Page:Popular Science Monthly Volume 80.djvu/586

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THE POPULAR SCIENCE MONTHLY

regia) and the California black walnut (J. californica). Burbank says:

The hybrid grows twice as fast as the combined growth of both parents. The leaves are from 2 feet to a full yard in length. The wood is compact, with lustrous, silky grain, taking a beautiful polish, and as the annual layers of growth are an inch or more in thickness and the medullary rays prominent, the effect is unique.

Another of Burbank's walnut hybrids detained by crossing the black walnut with pollen of the Californian black walnut, produces fruit of very much larger size than either parent. When we come to plant large areas to trees, as we are rapidly coming to do, imagine the immense value to the world if we could plant hybrids of rapid growth such as Burbank's walnuts.

Who has tried to produce hybrids of maples, oaks, hickories and pines to get quick-growing hybrids for planting purposes? Who has hybridized such trees to get larger and better fruits? The world should not be compelled to wait much longer for such improvements. We need the improved stock for planting. Some trees live a century before they reach young manhood.

Persimmons, pawpaws, huckleberries, elderberries, hawthorns and hosts of other native fruits are well worth improvement and might be utilized not only for human food but for hogs, sheep and poultry.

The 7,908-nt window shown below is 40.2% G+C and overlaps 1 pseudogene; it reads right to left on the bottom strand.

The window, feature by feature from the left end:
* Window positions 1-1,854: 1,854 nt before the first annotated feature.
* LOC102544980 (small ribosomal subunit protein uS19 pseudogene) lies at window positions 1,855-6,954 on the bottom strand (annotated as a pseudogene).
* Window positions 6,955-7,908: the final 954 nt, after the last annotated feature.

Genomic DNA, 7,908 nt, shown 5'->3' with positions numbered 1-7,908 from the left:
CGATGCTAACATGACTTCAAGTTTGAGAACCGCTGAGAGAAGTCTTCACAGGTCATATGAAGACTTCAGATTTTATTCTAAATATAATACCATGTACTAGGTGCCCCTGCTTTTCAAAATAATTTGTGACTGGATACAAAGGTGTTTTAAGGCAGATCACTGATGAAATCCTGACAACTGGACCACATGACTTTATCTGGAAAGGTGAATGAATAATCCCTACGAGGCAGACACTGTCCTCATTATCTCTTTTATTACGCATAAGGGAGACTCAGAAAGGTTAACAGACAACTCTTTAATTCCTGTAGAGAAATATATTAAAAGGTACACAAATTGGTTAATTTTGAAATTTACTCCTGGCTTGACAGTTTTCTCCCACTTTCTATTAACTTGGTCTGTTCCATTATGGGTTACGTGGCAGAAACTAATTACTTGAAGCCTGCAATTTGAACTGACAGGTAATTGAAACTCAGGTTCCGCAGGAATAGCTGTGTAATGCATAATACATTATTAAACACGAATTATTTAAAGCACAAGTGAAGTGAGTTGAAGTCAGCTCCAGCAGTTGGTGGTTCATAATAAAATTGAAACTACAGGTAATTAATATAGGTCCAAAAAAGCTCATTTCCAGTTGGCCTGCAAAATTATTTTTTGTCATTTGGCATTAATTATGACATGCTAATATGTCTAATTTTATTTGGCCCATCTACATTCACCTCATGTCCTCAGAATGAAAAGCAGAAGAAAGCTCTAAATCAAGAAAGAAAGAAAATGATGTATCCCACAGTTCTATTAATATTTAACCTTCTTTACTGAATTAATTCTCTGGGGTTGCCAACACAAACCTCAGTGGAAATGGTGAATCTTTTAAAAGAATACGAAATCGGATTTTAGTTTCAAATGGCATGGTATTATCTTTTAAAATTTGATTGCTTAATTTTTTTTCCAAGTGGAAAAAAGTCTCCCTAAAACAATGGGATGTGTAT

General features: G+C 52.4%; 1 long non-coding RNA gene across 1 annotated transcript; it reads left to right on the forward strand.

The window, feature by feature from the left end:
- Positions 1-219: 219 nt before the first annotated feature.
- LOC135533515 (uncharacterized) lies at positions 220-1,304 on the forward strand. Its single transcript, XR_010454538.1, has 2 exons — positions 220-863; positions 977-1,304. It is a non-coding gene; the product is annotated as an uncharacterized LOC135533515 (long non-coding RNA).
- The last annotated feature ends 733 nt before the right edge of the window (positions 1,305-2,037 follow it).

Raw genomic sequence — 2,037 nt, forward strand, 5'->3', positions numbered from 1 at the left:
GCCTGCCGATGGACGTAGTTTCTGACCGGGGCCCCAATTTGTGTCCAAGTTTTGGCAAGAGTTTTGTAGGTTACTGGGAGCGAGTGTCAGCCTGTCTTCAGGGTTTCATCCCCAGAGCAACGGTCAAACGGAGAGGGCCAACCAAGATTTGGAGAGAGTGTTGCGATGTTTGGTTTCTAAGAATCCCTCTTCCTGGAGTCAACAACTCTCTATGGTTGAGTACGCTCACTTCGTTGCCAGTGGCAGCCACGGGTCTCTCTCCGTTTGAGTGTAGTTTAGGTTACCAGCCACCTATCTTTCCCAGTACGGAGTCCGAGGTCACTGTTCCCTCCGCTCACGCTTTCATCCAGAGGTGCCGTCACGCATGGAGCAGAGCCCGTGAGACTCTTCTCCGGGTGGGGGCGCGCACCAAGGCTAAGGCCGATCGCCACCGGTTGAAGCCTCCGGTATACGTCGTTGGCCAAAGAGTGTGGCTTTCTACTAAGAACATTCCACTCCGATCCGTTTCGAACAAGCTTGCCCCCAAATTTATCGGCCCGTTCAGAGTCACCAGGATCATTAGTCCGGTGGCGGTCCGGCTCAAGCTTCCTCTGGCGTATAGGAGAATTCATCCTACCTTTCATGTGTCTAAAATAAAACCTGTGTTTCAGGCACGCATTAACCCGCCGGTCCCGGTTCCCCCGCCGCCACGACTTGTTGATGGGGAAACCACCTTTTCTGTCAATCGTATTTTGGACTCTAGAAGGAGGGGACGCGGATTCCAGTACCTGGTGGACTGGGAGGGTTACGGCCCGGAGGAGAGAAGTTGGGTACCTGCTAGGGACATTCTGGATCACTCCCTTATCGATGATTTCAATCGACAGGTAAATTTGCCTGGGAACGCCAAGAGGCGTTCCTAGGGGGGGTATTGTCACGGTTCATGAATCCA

Mr. Frank Babak, of the Department of Agriculture, has recently shown that the black sage (Ramona stachoides), a wild California plant, and the swamp bay tree (Persea pubescens) of the southeastern United States, both contain a fairly high percentage of camphor and could be utilized for the manufacture of this valuable product. Doubtless these plants could, by breeding, be adapted to cultivation and the percentage of camphor increased.

The value of improving native plants has been strikingly demonstrated by the amelioration of our native grapes. The attempts of our early ancestors in America to grow European grapes uniformly met with failure, and finally, as a last resort, attempts were made to cultivate the native wild types. The marvelous success achieved, which has resulted in the production of a large number of fine varieties, and established vine growing in the eastern and central United States, is one of the important achievements of our many-sided national history.

The same was time in the ease of the gooseberry. The European varieties failing to succeed here because of the mildew, the small fruited native species were introduced into cultivation, and the size of the fruits has been more than quadrupled in the improved sorts. Plums, raspberries, blackberries and the like furnish other illustrations of interest.

The native wild beggar weed (Desniodium tortuosum) has been introduced into cultivation in Florida, and, without breeding or im-